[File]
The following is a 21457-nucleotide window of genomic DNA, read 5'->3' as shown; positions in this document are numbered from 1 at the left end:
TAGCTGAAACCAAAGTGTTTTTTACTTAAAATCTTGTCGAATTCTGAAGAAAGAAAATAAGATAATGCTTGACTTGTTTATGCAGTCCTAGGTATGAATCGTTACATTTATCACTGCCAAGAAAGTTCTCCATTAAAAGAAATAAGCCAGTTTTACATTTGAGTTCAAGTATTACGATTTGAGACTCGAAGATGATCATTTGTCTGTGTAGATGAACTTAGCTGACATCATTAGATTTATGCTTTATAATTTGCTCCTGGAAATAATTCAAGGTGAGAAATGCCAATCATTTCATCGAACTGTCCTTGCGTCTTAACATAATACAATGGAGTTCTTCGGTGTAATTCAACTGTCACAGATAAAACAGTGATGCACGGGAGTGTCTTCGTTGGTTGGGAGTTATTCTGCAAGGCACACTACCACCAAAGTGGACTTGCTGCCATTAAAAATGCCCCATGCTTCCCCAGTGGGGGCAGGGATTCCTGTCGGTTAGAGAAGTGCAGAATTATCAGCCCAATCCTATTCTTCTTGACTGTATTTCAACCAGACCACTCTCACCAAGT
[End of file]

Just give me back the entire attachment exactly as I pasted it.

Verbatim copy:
The following is a 21457-nucleotide window of genomic DNA, read 5'->3' as shown; positions in this document are numbered from 1 at the left end:
TAGCTGAAACCAAAGTGTTTTTTACTTAAAATCTTGTCGAATTCTGAAGAAAGAAAATAAGATAATGCTTGACTTGTTTATGCAGTCCTAGGTATGAATCGTTACATTTATCACTGCCAAGAAAGTTCTCCATTAAAAGAAATAAGCCAGTTTTACATTTGAGTTCAAGTATTACGATTTGAGACTCGAAGATGATCATTTGTCTGTGTAGATGAACTTAGCTGACATCATTAGATTTATGCTTTATAATTTGCTCCTGGAAATAATTCAAGGTGAGAAATGCCAATCATTTCATCGAACTGTCCTTGCGTCTTAACATAATACAATGGAGTTCTTCGGTGTAATTCAACTGTCACAGATAAAACAGTGATGCACGGGAGTGTCTTCGTTGGTTGGGAGTTATTCTGCAAGGCACACTACCACCAAAGTGGACTTGCTGCCATTAAAAATGCCCCATGCTTCCCCAGTGGGGGCAGGGATTCCTGTCGGTTAGAGAAGTGCAGAATTATCAGCCCAATCCTATTCTTCTTGACTGTATTTCAACCAGACCACTCTCACCAAGT